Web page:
• Potato & Tortilla Chips

    This multipart study uses a TA-8 ¼” Ball probe to puncture regular potato chips, “ripple” potato chips, and tortilla chips. Peak force is calculated for all samples and despite the relatively high coefficient of variance the tests were able to statistically differentiate the different brands tested in each category.

  • Potato Chips

    Many consumers associate the quality of potato chips with the firmness and initial crunch of the chip. This application study presents a simple method to test the overall firmness of potato chips. The TA.XTPlus, Exponent software, and the TA-101 Crisp Chip Rig were used to measure the firmness of three different brands of classic or original potato chips, Lays Classic, Utz Original, and Market Basket Classic.

  • Potato Salad

    The consistency of potato salad is often a source for customer complaints. The overall firmness of the salad is heavily dependent on the chunks of potato in the mix. These irregularly sized pieces of potato would likely generate highly variable results if tested individually. An aggregate sample of potato salad was tested with the TA-65 Multiple Puncture Probe, TA.XTPlus, and Exponent software in this study because a bulk sample can average out much of the variability caused by the irregular pieces of potato.

  • Pound Cake Shelf life using Texture Profile Analysis

    Pound cake consists of four basic ingredients: flour, butter, eggs, and sugar in equal proportions. Commercial products include other ingredients to increase shelf life, lower calories and provide a lighter texture. Commercial pound cakes are also labeled as loaf cakes. This application study examines the textural changes which occur on two brands of loaf cake over a short four-day storage period. This method uses the primary TPA parameters.

  • Powder Attrition

    Many powders experience some degree of attrition as particles fracture, shear, chip, dust or wear down during production, transportation, storage and use. Granular, flake or delicate pellet-shaped particles are particularly prone to attrition. Powders may also compress or change shape during handling. Even though powders experience attrition, their change is often not enough to affect the powders’ flowability. Many powders, however, are either used in very precise applications which are extremely intolerant of any attrition or experience dramatic attrition which affects flowability. Measuring a powder’s likelihood to experience attrition with traditional methods has historically been difficult. In particular, generating a consistent work history and imposing a uniform new history has been nearly impossible. Additionally, to be applicable, the imposed work should mimic the aggressive or gentle experience which the powder will experience as it is used. Stable Micro Systems’ Powder Flow Analyzer, in conjunction with the TA.XTPlus Texture Analyzer, is an excellent tool to quantify powder attrition precisely and repeatably.

  • Powder Caking & Compaction

    Accurately predicting powder flowability from a limited amount of representative sample has historically been extremely difficult. Stable Micro Systems’ Powder Flow Analyzer, in conjunction with the TA.XTPlus Texture Analyzer, quantifies powder flowability precisely and repeatably in a variety of ways. Powder flowability is critical to how powders are formulated, blended, formed into molds, transported, packaged, scaled up for production, dispensed, aerated, etc. Vendors and users alike complain about not being able to obtain consistent, predictable, and quantifiable powder flow measures. For many applications the standard methods of shear testing or using angle of repose are adequate. Particularly for bin design & conveying issues these standard methods have been used for years and can discriminate powder flow differences well. For a great many powders, however, the standard methods are too variable, too operator dependent, and do not adequately discriminate differences between powders.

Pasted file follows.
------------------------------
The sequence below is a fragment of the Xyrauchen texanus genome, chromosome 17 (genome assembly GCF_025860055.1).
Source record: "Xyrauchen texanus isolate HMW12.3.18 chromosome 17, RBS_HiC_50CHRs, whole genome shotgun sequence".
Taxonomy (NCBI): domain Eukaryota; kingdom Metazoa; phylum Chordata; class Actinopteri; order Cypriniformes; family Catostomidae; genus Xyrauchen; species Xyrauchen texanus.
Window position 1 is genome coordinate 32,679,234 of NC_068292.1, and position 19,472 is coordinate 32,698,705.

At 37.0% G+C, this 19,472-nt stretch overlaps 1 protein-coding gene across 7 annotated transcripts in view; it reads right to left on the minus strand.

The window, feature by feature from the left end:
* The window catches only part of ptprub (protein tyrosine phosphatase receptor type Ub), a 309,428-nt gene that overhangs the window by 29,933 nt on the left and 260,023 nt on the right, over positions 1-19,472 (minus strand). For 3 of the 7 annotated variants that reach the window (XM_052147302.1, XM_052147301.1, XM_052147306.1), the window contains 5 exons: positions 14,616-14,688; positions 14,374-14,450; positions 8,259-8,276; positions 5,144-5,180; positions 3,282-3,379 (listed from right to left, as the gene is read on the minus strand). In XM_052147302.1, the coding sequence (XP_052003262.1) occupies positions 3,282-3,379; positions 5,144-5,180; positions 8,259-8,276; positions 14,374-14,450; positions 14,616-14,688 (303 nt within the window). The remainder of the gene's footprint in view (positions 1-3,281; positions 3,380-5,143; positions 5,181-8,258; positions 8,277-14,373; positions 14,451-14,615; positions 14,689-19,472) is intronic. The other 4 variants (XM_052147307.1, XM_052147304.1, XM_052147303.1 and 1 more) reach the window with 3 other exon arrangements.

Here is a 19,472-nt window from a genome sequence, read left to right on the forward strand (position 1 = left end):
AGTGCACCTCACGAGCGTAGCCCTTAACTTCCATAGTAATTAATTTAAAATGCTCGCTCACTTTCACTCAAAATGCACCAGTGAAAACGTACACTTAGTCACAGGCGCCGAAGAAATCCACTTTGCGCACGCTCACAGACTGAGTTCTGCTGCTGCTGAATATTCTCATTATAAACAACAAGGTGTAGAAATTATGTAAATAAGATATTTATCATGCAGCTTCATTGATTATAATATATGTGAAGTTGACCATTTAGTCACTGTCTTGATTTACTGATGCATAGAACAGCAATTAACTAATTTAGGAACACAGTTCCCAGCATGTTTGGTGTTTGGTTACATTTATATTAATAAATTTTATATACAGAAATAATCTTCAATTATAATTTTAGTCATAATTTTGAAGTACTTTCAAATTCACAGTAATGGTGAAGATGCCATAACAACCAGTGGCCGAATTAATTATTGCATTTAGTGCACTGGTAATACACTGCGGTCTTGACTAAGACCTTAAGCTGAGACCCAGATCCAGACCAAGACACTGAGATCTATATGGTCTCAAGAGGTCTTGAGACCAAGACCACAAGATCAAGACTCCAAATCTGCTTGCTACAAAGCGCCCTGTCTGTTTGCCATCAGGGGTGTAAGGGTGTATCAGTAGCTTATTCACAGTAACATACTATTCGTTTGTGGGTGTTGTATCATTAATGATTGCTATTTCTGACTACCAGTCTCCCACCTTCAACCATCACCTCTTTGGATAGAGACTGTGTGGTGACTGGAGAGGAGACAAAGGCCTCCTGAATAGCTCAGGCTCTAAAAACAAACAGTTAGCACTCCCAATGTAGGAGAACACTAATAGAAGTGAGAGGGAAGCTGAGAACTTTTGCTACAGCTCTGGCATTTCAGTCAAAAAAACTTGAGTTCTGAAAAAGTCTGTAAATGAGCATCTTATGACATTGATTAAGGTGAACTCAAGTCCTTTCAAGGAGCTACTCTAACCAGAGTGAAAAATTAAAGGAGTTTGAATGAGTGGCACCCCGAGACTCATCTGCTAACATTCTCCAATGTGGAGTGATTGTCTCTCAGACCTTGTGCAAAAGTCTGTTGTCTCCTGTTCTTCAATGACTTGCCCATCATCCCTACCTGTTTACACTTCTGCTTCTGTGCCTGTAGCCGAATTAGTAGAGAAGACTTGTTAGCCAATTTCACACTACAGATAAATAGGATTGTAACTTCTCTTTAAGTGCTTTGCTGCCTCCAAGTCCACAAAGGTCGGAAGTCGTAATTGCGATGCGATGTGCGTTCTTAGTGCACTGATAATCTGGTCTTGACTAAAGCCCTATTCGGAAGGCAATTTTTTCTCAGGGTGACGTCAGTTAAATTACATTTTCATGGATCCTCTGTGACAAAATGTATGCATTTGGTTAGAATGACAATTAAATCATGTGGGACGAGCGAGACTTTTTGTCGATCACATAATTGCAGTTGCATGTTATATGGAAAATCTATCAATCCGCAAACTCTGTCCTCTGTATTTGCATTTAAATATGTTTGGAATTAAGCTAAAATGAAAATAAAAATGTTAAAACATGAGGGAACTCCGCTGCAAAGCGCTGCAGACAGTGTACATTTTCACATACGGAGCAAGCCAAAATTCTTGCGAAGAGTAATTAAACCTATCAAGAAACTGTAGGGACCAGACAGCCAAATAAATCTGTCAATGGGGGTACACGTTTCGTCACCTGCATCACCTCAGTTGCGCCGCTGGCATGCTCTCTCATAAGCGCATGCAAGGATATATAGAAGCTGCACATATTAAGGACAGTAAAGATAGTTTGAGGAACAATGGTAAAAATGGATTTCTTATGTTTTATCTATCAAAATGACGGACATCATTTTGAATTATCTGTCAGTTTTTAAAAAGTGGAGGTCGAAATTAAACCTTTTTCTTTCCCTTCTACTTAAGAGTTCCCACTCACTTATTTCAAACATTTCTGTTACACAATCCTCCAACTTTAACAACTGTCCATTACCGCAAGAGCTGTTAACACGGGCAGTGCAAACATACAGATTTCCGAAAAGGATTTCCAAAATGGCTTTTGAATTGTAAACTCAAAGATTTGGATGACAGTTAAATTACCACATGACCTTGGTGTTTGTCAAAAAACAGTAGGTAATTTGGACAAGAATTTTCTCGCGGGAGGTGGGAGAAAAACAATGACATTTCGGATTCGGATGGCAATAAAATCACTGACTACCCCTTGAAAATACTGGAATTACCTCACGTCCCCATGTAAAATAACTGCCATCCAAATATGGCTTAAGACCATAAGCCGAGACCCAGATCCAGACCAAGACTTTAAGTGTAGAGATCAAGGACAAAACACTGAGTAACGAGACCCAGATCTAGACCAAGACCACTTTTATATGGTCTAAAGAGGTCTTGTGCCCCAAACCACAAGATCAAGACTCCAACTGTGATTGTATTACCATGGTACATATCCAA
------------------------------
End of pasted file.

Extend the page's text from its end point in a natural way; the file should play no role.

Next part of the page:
• Powder Compaction & Relaxation - MCC

    The flowability of powders is critical to preparation and use of many food, pharmaceutical and personal care products. SMS’ Powder Flow Analyzer (PFA) is an excellent tool for quantifying flow with volumes over 120 ml, and the PFA even works on some powders in volumes around 25 ml. Often, however, clients need to quantify the flowability of very small quantities of powder. This study of microcrystalline cellulose (Avicel®) illustrates an alternative method, which may be suitable for testing the relative flowability of extremely small samples of powder. The test premise is that powders that flow more easily are more mobile under pressure and will relax faster than powders that flow more poorly.

  • Powder Compaction & Relaxation

    The flowability of powders is critical to preparation and use of many food, pharmaceutical and personal care products. SMS’ Powder Flow Analyzer is an excellent tool for quantifying flow with volumes over 120 ml, and the PFA even works on some powders in volumes around 25 ml. Often, however, clients need to quantify the flowability of very small quantities of powder. This study illustrates an alternative method which may be suitable for testing the relative flowability of extremely small samples of powder.

  • Powder Flow Quality Bridging